6/4/23 – Holy Trinity – “Baptism & the Holy Trinity” – John 3:1-15

In the name of the Father and of the Son and of the Holy Spirit. Amen.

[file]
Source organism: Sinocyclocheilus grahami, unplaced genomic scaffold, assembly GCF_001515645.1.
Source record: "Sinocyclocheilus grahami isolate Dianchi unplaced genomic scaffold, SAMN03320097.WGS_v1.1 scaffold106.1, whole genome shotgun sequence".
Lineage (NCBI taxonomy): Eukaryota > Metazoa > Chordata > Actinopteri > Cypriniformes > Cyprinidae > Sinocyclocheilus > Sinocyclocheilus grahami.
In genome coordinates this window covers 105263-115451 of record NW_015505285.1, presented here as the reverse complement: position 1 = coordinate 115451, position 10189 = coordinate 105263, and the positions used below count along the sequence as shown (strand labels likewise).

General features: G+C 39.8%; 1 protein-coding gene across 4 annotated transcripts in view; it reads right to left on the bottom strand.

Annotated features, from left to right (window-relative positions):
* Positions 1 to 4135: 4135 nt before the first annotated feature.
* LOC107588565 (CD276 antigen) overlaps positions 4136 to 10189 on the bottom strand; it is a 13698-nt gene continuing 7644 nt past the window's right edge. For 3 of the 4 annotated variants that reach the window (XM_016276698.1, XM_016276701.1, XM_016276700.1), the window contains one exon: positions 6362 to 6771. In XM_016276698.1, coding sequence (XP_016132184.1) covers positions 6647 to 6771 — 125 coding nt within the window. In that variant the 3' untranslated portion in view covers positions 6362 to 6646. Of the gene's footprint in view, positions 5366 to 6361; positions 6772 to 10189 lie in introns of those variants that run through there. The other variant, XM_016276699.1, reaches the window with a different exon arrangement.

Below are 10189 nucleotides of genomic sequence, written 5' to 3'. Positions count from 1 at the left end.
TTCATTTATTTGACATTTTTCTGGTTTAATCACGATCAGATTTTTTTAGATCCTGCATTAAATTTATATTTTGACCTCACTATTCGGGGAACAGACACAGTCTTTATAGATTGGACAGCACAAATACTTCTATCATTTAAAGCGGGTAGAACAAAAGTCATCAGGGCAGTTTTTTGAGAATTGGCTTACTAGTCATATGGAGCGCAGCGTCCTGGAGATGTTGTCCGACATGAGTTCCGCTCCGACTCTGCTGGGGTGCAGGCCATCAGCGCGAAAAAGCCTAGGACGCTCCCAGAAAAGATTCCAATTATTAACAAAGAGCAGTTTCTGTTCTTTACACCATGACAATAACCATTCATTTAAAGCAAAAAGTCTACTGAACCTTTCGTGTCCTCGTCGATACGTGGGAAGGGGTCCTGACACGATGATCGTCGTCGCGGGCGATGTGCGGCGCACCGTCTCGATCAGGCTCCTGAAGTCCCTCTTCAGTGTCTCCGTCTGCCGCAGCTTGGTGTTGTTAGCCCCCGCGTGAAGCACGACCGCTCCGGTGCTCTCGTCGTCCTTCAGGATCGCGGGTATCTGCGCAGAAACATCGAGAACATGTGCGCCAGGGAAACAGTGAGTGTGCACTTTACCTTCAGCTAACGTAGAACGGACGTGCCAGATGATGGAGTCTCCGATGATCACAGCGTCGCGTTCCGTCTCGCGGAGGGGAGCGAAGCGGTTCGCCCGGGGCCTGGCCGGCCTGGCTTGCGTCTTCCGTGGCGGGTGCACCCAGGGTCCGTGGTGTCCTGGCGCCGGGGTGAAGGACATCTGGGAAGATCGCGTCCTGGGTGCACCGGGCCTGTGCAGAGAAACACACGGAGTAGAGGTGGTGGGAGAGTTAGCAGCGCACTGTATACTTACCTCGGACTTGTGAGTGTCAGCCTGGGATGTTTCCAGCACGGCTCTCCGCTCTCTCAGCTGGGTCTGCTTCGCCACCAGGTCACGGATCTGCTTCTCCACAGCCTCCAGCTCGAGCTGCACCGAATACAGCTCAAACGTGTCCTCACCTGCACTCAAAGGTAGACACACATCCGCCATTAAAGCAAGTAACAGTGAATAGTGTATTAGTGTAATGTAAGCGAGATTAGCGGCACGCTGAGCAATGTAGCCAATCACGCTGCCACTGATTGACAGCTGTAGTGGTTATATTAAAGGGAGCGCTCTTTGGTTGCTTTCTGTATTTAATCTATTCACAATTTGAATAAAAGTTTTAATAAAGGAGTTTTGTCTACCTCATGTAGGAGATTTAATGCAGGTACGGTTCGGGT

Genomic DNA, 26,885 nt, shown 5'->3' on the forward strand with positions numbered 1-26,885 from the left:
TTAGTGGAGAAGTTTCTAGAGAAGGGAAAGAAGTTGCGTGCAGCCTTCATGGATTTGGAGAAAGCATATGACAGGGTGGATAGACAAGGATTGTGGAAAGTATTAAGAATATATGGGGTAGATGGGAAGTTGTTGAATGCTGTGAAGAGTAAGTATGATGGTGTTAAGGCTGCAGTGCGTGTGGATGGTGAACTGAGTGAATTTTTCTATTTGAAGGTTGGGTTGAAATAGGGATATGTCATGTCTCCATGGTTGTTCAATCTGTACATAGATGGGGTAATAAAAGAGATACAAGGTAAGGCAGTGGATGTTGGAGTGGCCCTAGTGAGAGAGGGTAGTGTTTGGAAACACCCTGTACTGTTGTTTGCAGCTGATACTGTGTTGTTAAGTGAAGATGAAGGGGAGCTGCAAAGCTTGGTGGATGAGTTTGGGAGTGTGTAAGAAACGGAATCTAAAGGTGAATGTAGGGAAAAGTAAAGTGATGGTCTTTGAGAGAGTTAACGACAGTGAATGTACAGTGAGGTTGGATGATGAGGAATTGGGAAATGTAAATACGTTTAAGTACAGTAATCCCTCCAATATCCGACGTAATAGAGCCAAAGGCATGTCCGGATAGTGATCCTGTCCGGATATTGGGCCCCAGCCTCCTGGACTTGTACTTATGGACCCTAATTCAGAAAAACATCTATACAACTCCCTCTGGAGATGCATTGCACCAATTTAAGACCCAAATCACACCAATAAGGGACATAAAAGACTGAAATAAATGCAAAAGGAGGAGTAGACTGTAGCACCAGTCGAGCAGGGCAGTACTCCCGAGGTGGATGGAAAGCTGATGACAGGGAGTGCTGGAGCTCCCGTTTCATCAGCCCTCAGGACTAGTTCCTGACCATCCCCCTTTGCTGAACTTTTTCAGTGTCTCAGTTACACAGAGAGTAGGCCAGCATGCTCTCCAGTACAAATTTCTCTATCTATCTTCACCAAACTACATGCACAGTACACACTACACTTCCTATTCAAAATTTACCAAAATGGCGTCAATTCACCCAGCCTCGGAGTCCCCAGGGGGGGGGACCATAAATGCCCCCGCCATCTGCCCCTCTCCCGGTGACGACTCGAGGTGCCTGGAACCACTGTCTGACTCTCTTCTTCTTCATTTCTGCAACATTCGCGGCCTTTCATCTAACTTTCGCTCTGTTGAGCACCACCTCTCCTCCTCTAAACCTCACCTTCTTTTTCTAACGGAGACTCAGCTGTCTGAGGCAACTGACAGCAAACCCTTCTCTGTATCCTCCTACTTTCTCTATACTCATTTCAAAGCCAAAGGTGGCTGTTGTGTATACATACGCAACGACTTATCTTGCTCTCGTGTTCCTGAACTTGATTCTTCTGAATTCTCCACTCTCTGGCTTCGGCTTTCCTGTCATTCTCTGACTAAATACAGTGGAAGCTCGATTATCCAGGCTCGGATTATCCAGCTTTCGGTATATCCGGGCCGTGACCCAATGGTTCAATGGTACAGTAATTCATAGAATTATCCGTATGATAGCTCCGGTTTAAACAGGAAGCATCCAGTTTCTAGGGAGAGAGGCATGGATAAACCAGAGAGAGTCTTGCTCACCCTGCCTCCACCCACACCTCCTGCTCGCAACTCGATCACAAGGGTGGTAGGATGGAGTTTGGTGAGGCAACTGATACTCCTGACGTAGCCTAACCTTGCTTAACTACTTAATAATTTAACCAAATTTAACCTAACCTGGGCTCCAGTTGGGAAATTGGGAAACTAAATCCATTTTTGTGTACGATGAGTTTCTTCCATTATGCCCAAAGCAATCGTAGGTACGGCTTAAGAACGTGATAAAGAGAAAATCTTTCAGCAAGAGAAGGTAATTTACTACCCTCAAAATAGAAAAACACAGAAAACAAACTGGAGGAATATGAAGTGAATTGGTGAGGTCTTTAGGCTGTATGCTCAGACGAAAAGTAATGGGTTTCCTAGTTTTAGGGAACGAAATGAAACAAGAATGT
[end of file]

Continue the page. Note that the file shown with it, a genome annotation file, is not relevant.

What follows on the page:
1. In today’s Gospel text, Nicodemus approaches our Lord to speak with Him. And the Gospel-writer tells us that it was night. Light and darkness are important themes in St. John’s Gospel, and so it is not insignificant that the events of John chapter 3 occur at night. Nicodemus is in the dark—he is both in the literal darkness of night, and more importantly, he is in the spiritual darkness of unbelief. The Scriptures consistently talk this way—describing the unbelieving or unregenerate state as darkness and the regenerate state as light. Believers are those who have been “enlightened”, as the writer of Hebrews says in a couple of places (Hebrews 6:4; 10:32). Prior to this, those who have been enlightened were in darkness, as Saint Paul says to the Ephesians: “At one time you were darkness, but now you are light in the Lord” (Ephesians 5:8). God does not find us in a neutral place where we somehow possess natural knowledge of God but have yet to act upon such knowledge with our hearts and will. We are by nature blind, dead, and enemies of God. Saint Peter tells us that God called us “out of darkness into His marvelous light” (1 Peter 2:9). And our Lord Jesus says of this light: “I am the light of the world. Whoever follows Me will not walk in darkness, but will have the light of life” (John 8:12). Jesus is the “true light, which enlightens everyone” (John 1:9). And this light came into the world, but the “people loved the darkness rather than the light because their works were evil” (John 3:19). Nicodemus fails to understand our Lord because he has not been enlightened. He is unregenerate. And this is not only true of him. Just like Nicodemus, apart from Christ, all humanity is in spiritual darkness.